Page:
We promise that we’ve been reading about states other than Pennsylvania.
But the state admits in pre-trial documents that no examples of in-person voter impersonation fraud exist – the fraud that photo ID laws would prevent – and that it will not argue that point in the ACLU trial against Act 18. We admit: we read the entire brief.
As this is posted, a large protest is taking place on the Capitol steps in Harrisburg, Pa. The U.S. Department of Justice Civil Rights Division is investigating the photo voter ID law independently of the suit the ACLU.
Many voting rights watchers have been waiting for a turning point in the debate over the efficacy, effect and educational aspects of photo ID laws. Few observers, however, could have expected that Pennsylvania – which does not fall under Section 5 of the Voting Rights Act – would push the debate as much as it did today.
What We’ve Been Reading
“Ahead of Voter ID Trial, Pennsylvania Admits There’s No In-Person Voter Fraud,” (Ryan J. Reilly, 07/24, Talking Points Memo)
“U.S. investigation of Pa.’s new voter ID law,” (Bob Warner and Angela Coloumbis, 07/24, Philadelphia Inquirer)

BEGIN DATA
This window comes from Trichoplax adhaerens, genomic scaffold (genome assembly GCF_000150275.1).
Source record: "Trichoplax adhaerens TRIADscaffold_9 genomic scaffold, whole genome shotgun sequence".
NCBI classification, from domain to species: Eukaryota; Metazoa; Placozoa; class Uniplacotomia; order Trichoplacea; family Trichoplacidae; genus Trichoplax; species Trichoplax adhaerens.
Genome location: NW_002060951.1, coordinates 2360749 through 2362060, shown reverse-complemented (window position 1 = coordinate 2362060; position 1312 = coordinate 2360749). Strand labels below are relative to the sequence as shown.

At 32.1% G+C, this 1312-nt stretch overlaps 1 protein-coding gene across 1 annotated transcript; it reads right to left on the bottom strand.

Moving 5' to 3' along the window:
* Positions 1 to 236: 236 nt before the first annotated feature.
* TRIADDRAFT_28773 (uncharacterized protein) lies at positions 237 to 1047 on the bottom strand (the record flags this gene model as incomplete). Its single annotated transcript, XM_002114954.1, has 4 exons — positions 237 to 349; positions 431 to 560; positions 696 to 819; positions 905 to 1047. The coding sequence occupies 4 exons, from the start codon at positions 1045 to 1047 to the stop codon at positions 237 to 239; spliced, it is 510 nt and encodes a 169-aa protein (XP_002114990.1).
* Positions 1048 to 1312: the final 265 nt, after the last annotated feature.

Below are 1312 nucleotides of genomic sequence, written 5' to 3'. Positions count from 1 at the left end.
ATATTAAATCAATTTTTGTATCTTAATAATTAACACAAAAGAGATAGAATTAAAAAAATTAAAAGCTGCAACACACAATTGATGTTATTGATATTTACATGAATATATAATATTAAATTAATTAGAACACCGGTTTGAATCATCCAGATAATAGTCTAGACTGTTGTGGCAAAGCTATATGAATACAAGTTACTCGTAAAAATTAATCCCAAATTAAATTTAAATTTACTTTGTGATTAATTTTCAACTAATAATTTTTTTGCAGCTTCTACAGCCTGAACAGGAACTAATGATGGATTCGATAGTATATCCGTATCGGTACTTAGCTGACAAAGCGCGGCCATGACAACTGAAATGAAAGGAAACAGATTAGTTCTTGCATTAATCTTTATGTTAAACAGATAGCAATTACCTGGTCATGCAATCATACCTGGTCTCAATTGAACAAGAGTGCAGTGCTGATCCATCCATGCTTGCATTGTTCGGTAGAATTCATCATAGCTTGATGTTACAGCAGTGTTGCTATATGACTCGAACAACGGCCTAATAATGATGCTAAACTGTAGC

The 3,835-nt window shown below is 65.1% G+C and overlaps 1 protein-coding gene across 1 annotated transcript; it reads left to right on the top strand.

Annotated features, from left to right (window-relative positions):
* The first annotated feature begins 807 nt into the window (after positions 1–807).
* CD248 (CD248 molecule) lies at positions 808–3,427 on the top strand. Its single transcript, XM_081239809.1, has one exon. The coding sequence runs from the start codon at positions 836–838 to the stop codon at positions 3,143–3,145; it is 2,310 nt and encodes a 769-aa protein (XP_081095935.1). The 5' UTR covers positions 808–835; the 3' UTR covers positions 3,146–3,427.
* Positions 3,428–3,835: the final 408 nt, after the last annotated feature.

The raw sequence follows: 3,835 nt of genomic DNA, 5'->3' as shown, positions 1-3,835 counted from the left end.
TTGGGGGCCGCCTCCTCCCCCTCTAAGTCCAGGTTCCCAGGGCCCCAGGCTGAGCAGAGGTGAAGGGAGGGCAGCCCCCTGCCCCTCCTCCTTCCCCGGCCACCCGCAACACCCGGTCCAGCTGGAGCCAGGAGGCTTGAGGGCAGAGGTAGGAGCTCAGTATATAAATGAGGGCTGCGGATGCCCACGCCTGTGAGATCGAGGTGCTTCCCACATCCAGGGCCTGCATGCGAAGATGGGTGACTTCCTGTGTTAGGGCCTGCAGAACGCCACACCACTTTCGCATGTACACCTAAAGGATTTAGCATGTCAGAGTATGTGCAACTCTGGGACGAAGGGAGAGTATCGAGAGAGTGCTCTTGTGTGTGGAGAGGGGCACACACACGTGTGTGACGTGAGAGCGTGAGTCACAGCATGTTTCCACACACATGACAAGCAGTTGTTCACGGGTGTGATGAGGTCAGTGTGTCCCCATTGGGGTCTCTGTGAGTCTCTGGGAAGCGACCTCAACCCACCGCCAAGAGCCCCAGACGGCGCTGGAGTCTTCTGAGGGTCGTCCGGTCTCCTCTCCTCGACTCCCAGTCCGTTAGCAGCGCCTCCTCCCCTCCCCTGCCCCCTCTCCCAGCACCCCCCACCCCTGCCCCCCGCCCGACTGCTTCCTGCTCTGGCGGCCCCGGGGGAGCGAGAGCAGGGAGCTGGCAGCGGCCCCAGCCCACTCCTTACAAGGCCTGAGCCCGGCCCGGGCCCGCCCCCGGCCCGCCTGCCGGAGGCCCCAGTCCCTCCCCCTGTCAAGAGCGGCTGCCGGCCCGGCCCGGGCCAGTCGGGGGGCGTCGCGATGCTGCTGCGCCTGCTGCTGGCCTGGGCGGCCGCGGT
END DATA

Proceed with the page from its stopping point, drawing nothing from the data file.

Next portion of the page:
“Pennsylvania Voter ID Law Goes to Court,” (Ari Berman, 07/24, The Nation)
“DOJ letter on voter ID,” (Tim McNulty, 07/24, Pittsburgh Post-Gazette)
“Wisconsin Republican Senator Believes Voter ID Will Help Romney ‘In A Close Race,’” (Scott Keyes, 07/24, ThinkProgress)
“Pennsylvania admits it: no voter fraud problem,” (Jamelle Bouie, 07/24, Washington Post)
There’s been huge movement in the social media discussion of voting rights, but not in ways expected.
The biggest mover in our search process is voter fraud, an election or primary centered term that coalesces around ballot mischief allegations. An almost six-fold increase in mentions of voter fraud stems from Pennsylvania’s no-fraud admission.
As news sources – Talking Points Memo, The Washington Post, MSNBC – pick up the story, users have been tweeting and retweeting the legal brief and related stories. The Harrisburg rally also took a news tweet turn when the voter fraud pretrial brief became public, as state politicians and civil rights leaders responded to the news.
In short, it’s a Keystone State kind of day.
Be sure to follow us @WhoCanVote for more updates and links throughout the day.